Muggy Bicycle Loop

Early in the pandemic times, I noticed a small growth on my temple that, given the general sense of entropy in the air, was cause for concern. I made an appointment at my family doctor last week, and while he was pretty sure it was nothing to worry about, he offered to refer me to a dermatologist, cautioning that it might take some time to get an appointment, as we have only one dermatologist serving the entire Island. As it turned out, it took less than a week: my appointment was for this morning.

In the meantime, I went yesterday to donate plasma at Canadian Blood Services, and learned that waiting to see a specialist about a possible cancer is reason enough to be temporarily disqualified from donating. This was my first ejection from the plasma suite, and I was appropriately chastened, but did emerge with a smart red face mask as a lovely consolation gift.

Wanting to imbue my dermatologist visit with as much positive karma as possible, I opted to ride my bicycle out to Parkdale, and once I’d made that decision, I opted to make a morning of it, and gang together all of my midtown tasks together in a grand loop. A muggy loop, as it turned out, with 85% humidity.

Here’s a map showing where my bicycle took me (geolocations sent to PhoneTrack, in my Nextcloud, via Overland; map tiles by Stamen Design):

Watercolour-style map showing my bicycle route around Charlottetown this morning.

From home I rode north on Prince and Upper Prince to Gerald, making a brief stop at Outer Limit Sports to pick up some replacement handlebar grips for my bicycle, the old ones having turned into a sticky gelatinous mess in the summer heat. 

From there I cycled up to Allen Street, and east along Allen Street to Parkdale Pharmacy for my appointment.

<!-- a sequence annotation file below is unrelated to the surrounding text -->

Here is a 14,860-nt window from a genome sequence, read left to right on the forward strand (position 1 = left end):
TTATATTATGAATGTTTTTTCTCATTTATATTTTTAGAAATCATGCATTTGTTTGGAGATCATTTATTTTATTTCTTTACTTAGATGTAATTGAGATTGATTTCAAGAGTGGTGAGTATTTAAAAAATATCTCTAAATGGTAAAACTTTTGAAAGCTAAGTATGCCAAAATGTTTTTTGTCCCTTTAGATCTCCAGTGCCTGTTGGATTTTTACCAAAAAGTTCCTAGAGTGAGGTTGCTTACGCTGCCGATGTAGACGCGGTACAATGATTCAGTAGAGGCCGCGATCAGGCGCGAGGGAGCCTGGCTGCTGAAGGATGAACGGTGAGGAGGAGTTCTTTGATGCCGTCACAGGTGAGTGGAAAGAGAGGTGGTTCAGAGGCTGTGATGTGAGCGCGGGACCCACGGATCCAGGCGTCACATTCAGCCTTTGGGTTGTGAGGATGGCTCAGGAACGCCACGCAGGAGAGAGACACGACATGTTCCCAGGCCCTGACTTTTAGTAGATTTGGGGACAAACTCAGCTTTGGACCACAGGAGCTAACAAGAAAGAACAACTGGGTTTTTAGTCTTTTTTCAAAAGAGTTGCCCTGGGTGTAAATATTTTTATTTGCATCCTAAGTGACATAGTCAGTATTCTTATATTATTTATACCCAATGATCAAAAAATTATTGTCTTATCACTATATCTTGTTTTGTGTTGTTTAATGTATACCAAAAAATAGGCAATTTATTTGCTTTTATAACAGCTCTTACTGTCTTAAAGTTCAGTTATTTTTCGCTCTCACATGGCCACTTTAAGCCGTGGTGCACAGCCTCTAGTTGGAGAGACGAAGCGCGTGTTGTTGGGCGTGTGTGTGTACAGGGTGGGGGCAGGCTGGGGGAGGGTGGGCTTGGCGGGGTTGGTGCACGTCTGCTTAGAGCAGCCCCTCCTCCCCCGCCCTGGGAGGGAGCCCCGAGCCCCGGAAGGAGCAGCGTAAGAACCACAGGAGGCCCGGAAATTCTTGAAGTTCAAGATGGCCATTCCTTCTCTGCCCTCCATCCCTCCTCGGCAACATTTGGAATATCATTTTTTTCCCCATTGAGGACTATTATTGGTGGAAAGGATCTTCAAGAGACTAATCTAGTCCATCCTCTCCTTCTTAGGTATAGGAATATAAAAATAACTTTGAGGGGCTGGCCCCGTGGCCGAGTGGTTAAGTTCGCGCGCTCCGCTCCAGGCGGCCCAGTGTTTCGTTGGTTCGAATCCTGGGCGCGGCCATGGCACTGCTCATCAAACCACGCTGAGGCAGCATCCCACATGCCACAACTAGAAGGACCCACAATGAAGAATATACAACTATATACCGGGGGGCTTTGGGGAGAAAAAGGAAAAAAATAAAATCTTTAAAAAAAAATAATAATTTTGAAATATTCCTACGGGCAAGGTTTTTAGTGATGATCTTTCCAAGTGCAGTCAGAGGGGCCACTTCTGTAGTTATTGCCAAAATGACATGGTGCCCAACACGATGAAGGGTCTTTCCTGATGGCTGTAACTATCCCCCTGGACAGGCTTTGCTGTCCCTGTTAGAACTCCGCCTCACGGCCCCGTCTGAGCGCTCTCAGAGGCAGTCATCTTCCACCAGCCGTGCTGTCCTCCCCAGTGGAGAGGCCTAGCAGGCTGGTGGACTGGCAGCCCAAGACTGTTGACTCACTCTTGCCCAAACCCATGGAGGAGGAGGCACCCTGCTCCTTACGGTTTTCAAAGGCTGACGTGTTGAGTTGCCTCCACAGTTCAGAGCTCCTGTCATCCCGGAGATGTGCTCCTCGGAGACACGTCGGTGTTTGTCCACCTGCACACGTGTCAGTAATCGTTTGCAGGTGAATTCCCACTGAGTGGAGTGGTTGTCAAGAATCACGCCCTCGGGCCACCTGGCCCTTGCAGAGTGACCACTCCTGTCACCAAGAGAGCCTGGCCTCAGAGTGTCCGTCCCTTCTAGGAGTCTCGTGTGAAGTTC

My appointment, with Dr. Rodriguez, the aforementioned Island’s-only-dermatologist, took approximately 35 seconds. She looked at my temple with her microscope and declared me simply a victim of age, rather than cancer. That was a relief.

Back on the bike, I headed west on Allen Street to Sobeys for groceries. Mindful of Allan Rankin’s sage counsel, I opted to wear the aforementioned smart red face mask I’d picked up at Canadian Blood Services, something that made me particularly conscious that there was, in a sea of shoppers, only one other person wearing a mask (along with a complete abandonment of even lip service being paid to the one-way aisles and social distancing).

Photo of me wearing a red face mask, inside Sobeys.

I filled up the bicycle trailer with groceries and headed home, stopping at VanKampen’s for fresh tomatoes, and then cycling down the Confederation Trail to Kent Street to pick up milk and yogurt at Purity Dairy.

By the time I got home the bicycle trailer was filled to the gills:

Photo of my bicycle trailer filled with groceries.

Spending the morning on my bicycle reminded me, yet again, how much I love getting around that way, and despite the mugginess, it was a thoroughly enjoyable morning, made all the better by, you know, not having skin cancer.

Bonus pro tip: if you need to get bicycle handlebar grips on easily, spritz some hand sanitizer inside them first. Worked like a charm.